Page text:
Top 7 Ways To Improve Your Sales Proposal
By Terri Levine
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- Thank you. Sounds obvious, huh? You'd be surprised how often the words are overlooked. Be sure to thank the potential client for the opportunity to present to them. Tell them you respect how valuable their time is and that you appreciate their giving some of it to you.
- Provide an outline. Prepare an agenda of what you will be presenting. This gives the potential client an idea of what to expect.
- State your expectation. Let the potential client know up-front what you expect they will get from the proposal. This lets them know how you want them to respond to the proposal. You may say something like, "after I have completed the presentation, you will be able to see how my services give you much greater value for less money."
- Sell yourself along with the product or service. Don't be afraid to toot your own horn. Come prepared with a resume of your qualifications or summary of your experience or accounts you personally manage. People buy from people and because of people not the services or products sold.
- Be needs-based. Don't try to propose what the potential client doesn't need. Be realistic and check in with the potential client. Otherwise, don't waste your time or their time with the proposal.
- State the results. Often sales people leave this step out and expect the prospect will "get it." State the results that your product or service will deliver. Be careful not to overstate and be honest about the outcome. Underpromising and overdelivering will pay off.
- Use media. Make your proposal interesting by painting a picture of your product or services. Do a hands-on demonstration, or use charts, graphs, etc. Get your prospect involved and imagining their use of the product or service during the proposal.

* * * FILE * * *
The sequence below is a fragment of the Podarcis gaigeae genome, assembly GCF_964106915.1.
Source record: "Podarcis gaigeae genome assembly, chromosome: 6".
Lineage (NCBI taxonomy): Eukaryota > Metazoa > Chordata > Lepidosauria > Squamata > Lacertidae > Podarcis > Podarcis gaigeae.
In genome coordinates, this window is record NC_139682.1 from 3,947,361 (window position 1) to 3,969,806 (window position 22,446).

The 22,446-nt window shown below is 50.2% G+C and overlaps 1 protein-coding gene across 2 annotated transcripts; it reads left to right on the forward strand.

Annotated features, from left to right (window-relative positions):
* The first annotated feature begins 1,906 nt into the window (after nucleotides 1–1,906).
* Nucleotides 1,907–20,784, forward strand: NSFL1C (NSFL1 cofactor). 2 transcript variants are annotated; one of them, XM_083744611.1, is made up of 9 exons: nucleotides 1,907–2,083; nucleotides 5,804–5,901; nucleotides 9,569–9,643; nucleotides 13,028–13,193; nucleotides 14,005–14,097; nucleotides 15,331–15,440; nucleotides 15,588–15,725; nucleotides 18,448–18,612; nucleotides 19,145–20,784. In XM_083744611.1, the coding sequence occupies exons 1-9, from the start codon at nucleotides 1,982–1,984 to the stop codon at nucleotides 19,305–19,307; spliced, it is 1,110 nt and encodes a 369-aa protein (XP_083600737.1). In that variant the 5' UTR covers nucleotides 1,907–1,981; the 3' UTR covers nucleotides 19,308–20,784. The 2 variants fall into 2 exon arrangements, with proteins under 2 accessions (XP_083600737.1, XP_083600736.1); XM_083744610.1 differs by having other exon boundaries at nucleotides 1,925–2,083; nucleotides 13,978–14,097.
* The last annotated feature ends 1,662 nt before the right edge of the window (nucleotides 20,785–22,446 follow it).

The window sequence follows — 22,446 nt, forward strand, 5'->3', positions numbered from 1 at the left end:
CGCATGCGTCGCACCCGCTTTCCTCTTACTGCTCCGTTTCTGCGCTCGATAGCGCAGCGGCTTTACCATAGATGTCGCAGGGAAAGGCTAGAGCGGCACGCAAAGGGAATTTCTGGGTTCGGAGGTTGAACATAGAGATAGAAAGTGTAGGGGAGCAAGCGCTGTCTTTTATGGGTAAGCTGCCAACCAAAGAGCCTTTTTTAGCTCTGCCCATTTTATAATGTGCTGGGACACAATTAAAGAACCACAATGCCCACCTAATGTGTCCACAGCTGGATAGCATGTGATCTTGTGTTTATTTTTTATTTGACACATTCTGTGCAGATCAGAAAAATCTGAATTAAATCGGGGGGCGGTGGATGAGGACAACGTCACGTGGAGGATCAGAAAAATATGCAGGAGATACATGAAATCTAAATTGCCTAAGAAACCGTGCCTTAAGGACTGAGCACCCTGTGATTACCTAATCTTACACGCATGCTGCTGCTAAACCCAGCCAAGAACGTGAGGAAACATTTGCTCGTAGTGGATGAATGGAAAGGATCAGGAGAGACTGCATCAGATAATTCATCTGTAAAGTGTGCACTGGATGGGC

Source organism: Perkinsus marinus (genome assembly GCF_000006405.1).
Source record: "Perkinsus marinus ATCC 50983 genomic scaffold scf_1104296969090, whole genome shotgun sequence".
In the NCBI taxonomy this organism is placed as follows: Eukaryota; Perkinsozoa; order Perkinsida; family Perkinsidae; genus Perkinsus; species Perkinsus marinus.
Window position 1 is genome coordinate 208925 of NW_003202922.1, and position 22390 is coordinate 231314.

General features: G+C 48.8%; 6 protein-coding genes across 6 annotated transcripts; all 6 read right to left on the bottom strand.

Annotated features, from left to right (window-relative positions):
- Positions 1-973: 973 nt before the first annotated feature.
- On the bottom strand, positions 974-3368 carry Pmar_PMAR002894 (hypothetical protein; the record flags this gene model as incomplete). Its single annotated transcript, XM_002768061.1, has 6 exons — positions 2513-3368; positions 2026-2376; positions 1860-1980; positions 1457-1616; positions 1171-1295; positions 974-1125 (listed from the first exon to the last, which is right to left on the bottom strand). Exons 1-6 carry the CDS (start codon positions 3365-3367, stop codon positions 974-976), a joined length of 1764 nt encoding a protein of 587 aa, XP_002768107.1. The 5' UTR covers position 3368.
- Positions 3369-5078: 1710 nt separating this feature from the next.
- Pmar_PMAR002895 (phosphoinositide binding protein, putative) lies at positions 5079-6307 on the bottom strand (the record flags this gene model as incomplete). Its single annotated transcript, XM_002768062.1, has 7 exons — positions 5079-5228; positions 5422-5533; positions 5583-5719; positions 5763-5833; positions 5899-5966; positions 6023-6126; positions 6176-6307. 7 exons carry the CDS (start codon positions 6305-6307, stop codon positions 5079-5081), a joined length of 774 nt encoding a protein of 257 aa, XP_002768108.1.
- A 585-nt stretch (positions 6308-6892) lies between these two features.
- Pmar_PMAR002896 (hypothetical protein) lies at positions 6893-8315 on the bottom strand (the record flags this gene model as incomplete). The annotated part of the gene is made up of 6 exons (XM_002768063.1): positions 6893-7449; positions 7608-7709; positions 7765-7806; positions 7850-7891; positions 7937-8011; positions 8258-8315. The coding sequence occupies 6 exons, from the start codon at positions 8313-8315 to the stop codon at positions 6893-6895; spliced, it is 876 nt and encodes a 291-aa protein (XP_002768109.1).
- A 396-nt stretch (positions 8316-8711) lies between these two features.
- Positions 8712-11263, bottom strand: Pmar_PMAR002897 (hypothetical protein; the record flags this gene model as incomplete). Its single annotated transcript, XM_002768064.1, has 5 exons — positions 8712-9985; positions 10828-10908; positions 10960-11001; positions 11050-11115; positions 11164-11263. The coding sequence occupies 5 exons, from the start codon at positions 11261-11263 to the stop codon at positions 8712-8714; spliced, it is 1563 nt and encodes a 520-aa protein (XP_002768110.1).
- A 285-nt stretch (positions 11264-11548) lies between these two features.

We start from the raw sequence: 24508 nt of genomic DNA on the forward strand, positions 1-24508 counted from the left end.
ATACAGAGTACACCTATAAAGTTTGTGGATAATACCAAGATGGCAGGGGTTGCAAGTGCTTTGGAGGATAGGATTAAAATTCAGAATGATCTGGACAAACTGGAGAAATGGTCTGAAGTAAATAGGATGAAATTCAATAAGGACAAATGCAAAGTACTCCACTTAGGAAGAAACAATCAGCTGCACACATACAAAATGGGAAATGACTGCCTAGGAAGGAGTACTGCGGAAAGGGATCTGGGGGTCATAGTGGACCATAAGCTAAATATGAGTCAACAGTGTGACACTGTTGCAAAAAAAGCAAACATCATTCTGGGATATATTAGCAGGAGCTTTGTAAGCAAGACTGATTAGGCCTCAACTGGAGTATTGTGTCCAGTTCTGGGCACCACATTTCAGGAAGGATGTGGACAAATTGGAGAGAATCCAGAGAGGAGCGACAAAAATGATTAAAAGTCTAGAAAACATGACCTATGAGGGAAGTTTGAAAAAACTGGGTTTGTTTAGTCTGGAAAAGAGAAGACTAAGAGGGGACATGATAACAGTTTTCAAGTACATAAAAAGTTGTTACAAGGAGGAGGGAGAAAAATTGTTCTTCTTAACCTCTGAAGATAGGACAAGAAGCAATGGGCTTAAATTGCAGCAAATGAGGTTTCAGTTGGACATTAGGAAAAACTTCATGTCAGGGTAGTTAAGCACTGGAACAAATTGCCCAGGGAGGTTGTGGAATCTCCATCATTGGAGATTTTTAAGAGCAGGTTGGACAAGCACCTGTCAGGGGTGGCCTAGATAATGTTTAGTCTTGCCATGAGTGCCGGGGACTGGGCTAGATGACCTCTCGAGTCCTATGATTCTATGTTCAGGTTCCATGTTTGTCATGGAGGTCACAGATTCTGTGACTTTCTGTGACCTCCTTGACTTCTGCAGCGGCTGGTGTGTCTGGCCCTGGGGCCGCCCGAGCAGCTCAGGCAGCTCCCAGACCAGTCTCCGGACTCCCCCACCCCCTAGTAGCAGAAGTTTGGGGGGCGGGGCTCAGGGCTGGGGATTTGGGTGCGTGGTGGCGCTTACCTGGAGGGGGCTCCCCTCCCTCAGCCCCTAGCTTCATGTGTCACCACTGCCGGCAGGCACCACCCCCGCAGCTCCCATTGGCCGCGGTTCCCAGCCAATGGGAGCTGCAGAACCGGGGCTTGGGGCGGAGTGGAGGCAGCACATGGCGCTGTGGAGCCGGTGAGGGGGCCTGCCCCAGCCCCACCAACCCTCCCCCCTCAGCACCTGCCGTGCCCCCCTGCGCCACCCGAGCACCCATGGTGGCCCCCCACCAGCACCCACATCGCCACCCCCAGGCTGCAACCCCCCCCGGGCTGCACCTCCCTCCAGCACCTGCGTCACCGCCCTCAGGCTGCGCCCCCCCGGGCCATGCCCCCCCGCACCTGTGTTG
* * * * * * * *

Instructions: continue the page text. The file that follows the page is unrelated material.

- Talk about the money. This is where sales people get uncomfortable and hesitate. State the cost and explain all costs. Don't keep anything hidden. Don't be embarrassed by the pricing. Expect the client will not be scared by the costs. Don't judge their pocketbooks.
- Follow up. Don't leave the presentation without agreed upon follow-up. Select the next logical step and get the potential client to agree to it. It may be meeting again, visiting a customer using the product or service, or coming to your office for another presentation of some sort. Choose the date and time and make a firm commitment before you walk out the door.
- "No" doesn't mean it's over. Some of my proposals have been rejected by the prospect the first time. I don't pout. I just continue my relationship with them. I keep in touch through calls, mailings, newsletters and invitations to seminars. You never know when the right time may be or the mood may shift. Many initial "nos" have become "yeses" later on. Keep in touch
Submitted by Terri Levine, Professional and Personal Coach.
Terri is a coach to successful business leaders, top executives, and a developer of people with potential for greatness. Terri can be visited on the web at www.comprehensivecoaching.com [http://www.comprehensivecoaching.com].
For more information about Comprehensive Coaching call toll free 888-899-7916.
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Article Submitted On: January 14, 2000